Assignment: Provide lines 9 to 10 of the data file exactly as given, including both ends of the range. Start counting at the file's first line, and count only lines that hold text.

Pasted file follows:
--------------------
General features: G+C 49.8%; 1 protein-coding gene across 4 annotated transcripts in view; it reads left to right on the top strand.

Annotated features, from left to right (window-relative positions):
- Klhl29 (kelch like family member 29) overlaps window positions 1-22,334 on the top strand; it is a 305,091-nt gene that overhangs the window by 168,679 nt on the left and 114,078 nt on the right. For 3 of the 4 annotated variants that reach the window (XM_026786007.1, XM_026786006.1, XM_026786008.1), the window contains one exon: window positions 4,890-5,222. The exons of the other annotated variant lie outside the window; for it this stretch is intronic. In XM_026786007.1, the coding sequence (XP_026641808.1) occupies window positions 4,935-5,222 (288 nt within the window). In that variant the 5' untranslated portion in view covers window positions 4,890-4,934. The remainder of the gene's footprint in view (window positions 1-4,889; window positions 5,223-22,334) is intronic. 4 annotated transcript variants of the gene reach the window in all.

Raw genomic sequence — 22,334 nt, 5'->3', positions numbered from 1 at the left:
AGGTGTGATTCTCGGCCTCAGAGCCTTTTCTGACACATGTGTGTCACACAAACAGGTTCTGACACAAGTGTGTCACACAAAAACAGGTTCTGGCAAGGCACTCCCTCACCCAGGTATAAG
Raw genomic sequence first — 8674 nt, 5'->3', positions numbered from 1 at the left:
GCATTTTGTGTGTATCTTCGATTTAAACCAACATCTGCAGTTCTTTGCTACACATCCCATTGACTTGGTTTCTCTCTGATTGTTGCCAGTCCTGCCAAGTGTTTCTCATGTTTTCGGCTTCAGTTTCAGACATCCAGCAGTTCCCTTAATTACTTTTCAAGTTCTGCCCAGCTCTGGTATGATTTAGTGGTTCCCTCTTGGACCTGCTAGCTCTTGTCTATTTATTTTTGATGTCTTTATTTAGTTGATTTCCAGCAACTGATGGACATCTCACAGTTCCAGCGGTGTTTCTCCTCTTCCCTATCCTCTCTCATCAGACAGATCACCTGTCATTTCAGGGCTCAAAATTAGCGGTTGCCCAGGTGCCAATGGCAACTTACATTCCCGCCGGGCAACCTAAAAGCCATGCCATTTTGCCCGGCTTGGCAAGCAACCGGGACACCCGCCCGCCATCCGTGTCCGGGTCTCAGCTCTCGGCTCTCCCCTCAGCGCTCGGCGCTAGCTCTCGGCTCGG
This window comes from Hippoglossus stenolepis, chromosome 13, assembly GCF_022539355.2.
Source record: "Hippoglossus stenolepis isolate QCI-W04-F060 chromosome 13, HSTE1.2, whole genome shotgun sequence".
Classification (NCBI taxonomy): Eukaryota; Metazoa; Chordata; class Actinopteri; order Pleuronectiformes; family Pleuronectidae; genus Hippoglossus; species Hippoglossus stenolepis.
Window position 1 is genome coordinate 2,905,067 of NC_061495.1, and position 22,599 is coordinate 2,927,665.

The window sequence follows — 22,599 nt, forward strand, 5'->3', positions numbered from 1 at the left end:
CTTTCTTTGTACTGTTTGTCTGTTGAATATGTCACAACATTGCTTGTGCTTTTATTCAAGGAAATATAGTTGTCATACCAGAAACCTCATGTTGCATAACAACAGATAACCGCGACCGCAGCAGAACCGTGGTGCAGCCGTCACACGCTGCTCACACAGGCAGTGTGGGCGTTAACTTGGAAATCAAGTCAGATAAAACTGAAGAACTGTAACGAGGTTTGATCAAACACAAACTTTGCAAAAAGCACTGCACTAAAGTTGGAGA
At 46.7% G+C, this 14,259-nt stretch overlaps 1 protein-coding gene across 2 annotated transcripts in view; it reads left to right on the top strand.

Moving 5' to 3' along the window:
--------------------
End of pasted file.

Source record: "Hippoglossus stenolepis isolate QCI-W04-F060 chromosome 13, HSTE1.2, whole genome shotgun sequence".
Classification (NCBI taxonomy): Eukaryota; Metazoa; Chordata; class Actinopteri; order Pleuronectiformes; family Pleuronectidae; genus Hippoglossus; species Hippoglossus stenolepis.